Arichi Shinanojō

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Baron Arichi Shinanojō
Arichi Shinanojo.jpg
Japanese admiral Arichi Shinanojō
Native name 有地 品之允
Born (1843-03-15)15 March 1843
Chōshū domain, Japan
Died 17 January 1919(1919-01-17) (aged 75)[1]
Tokyo, Japan
Allegiance Empire of Japan
Service/branch  Imperial Japanese Navy
Years of service 1871 - 1911
Rank Admiral
Commands held Chief of the Navy General Staff, Readiness Fleet, Kure Naval District
Battles/wars Boshin War
Other work Privy Council (Japan)
In this Japanese name, the family name is "Arichi".

Baron Arichi Shinanojō (有地 品之允?, 15 March 1843 – 17 January 1919) was an admiral in the early Imperial Japanese Navy, and served as Chief of the Imperial Japanese Navy General Staff in the late 19th century.

Biography[edit]

Arichi was born in Chōshū Domain (now Yamaguchi prefecture. His younger brother was Admiral Nashiba Tokioki. As a samurai youth, he fought in the Boshin War to overthrow the Tokugawa shogunate, participating in combat in the northern Tohoku campaign. He was then dispatched by the domain to Europe for studies, observing military operations in the Franco-Prussian War first-hand. On his return to Japan, he was commissioned as a major in the new Imperial Japanese Army in 1871. Under the new Meiji government, he served in the Ministry of the Military, and transferred to the fledgling Imperial Japanese Navy in 1873 with the rank of lieutenant commander. He was thus was of the few men from Chōshū Domain to choose the navy over the army as a career. It is not certain why he made this choice, but some historians theorize it was part of a strategy by the Chōshū clan leaders to ensure that the navy did not become a Satsuma monopoly.

Arichi was captain of the frigate Fujisan in 1878 and corvette Nisshin in 1881. After his promotion to the rank of captain in 1882, he was assigned as commanding officer of the corvette Hiei, followed by Tsukuba. In 1884, while captain of Tsukuba, the ship suffered from an outbreak of beriberi in which 23 crewmen died. Subsequently, Tsukuba was used as the basis of a successful experiment by naval doctor Takaki Kanehiro into the sailors' diet, which later eliminated beriberi as an issue within the Japanese navy.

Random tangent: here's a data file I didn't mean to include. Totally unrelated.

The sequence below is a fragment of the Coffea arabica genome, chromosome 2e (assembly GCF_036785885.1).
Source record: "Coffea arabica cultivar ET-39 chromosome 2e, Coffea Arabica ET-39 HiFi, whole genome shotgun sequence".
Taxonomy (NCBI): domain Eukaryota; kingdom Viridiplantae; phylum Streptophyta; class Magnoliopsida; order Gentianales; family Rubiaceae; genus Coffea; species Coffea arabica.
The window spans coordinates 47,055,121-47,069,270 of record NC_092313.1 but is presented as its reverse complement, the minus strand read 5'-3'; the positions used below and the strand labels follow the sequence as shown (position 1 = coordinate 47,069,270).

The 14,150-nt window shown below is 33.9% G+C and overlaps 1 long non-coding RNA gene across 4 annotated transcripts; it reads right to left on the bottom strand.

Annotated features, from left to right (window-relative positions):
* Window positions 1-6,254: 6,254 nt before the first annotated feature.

Arichi was promoted to rear admiral on 15 June 1886 and became commandant of the Imperial Japanese Naval Academy from 1887-1889. He was Chief of the Imperial Japanese Navy General Staff from 1889-1891.

From 1891-1892, Arichi served as commander in chief of the Readiness Fleet. He was promoted to vice admiral in 1892. During the First Sino-Japanese War, he was initially commander in chief of Kure Naval District, and became commander in chief of the Combined Fleet from May to October 1895, overseeing in the Japanese invasion of Taiwan. During this campaign, the captain of the cruiser Yaeyama provoked a diplomatic incident with the United Kingdom when he stopped and boarded the British-flagged merchant ship SS Thales in international waters off of Amoy on the morning of 21 October 1895 in search of Liu Yongfu, the fugitive president of the Republic of Formosa. Due to the diplomatic protest over the violation of British neutrality, the Japanese government was forced to issue an official apology and forced Arichi into retirement.

On 5 June 1896, Arichi was ennobled with the title of baron (danshaku) under the kazoku peerage system.

Arichi served in the House of Peers from 1897-1904. He retired in 1911, but continued to serve as a member of the Privy Council from 1914 until his death in 1919. His grave is at Aoyama Cemetery in Tokyo.

References[edit]

Books[edit]

  • Dupuy, Trevor N. (1992). Encyclopedia of Military Biography. I B Tauris & Co Ltd. ISBN 1-85043-569-3. 
  • Cobbing, Andrew (1998). The Japanese Discovery of Victorian Britain: Early Travel Encounters in the Far West. RoutledgeCurzon. ISBN 1-873410-81-6. 
  • Hoare, J.E. (1999). Britain and Japan: Biographical Portraits, Vol. III. RoutledgeCurzon. ISBN 1-873410-89-1. 
  • Schencking, J. Charles (2005). Making Waves: Politics, Propaganda, And The Emergence Of The Imperial Japanese Navy, 1868-1922. Stanford University Press. ISBN 0-8047-4977-9. 

External links[edit]

Notes[edit]

  1. ^ Nishida, Imperial Japanese Navy.